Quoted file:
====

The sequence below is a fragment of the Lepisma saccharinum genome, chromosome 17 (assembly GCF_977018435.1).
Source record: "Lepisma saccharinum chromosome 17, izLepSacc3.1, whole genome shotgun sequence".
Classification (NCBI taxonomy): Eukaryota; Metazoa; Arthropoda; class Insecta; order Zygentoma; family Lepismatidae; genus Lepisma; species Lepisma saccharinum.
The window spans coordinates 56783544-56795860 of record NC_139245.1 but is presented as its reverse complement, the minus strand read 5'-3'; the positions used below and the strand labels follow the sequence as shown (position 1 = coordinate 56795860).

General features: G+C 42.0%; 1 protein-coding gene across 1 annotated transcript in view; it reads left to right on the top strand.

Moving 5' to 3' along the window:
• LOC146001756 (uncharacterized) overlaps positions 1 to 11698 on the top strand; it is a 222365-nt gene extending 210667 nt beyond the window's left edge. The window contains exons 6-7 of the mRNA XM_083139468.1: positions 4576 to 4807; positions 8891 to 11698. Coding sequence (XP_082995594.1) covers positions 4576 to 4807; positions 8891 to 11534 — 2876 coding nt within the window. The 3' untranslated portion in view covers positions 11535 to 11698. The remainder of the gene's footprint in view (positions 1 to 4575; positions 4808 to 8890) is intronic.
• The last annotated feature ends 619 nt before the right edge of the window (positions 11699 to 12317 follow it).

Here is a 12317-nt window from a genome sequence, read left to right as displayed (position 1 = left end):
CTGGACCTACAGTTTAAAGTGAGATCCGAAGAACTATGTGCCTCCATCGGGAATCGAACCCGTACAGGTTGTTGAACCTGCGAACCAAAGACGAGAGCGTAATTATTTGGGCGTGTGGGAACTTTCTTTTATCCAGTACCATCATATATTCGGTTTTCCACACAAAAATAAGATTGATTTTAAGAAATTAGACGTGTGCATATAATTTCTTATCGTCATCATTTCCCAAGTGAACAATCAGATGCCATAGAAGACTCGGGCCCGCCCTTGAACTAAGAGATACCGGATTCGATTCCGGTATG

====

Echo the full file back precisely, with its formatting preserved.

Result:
The sequence below is a fragment of the Lepisma saccharinum genome, chromosome 17 (assembly GCF_977018435.1).
Source record: "Lepisma saccharinum chromosome 17, izLepSacc3.1, whole genome shotgun sequence".
Classification (NCBI taxonomy): Eukaryota; Metazoa; Arthropoda; class Insecta; order Zygentoma; family Lepismatidae; genus Lepisma; species Lepisma saccharinum.
The window spans coordinates 56783544-56795860 of record NC_139245.1 but is presented as its reverse complement, the minus strand read 5'-3'; the positions used below and the strand labels follow the sequence as shown (position 1 = coordinate 56795860).

General features: G+C 42.0%; 1 protein-coding gene across 1 annotated transcript in view; it reads left to right on the top strand.

Moving 5' to 3' along the window:
• LOC146001756 (uncharacterized) overlaps positions 1 to 11698 on the top strand; it is a 222365-nt gene extending 210667 nt beyond the window's left edge. The window contains exons 6-7 of the mRNA XM_083139468.1: positions 4576 to 4807; positions 8891 to 11698. Coding sequence (XP_082995594.1) covers positions 4576 to 4807; positions 8891 to 11534 — 2876 coding nt within the window. The 3' untranslated portion in view covers positions 11535 to 11698. The remainder of the gene's footprint in view (positions 1 to 4575; positions 4808 to 8890) is intronic.
• The last annotated feature ends 619 nt before the right edge of the window (positions 11699 to 12317 follow it).

Here is a 12317-nt window from a genome sequence, read left to right as displayed (position 1 = left end):
CTGGACCTACAGTTTAAAGTGAGATCCGAAGAACTATGTGCCTCCATCGGGAATCGAACCCGTACAGGTTGTTGAACCTGCGAACCAAAGACGAGAGCGTAATTATTTGGGCGTGTGGGAACTTTCTTTTATCCAGTACCATCATATATTCGGTTTTCCACACAAAAATAAGATTGATTTTAAGAAATTAGACGTGTGCATATAATTTCTTATCGTCATCATTTCCCAAGTGAACAATCAGATGCCATAGAAGACTCGGGCCCGCCCTTGAACTAAGAGATACCGGATTCGATTCCGGTATG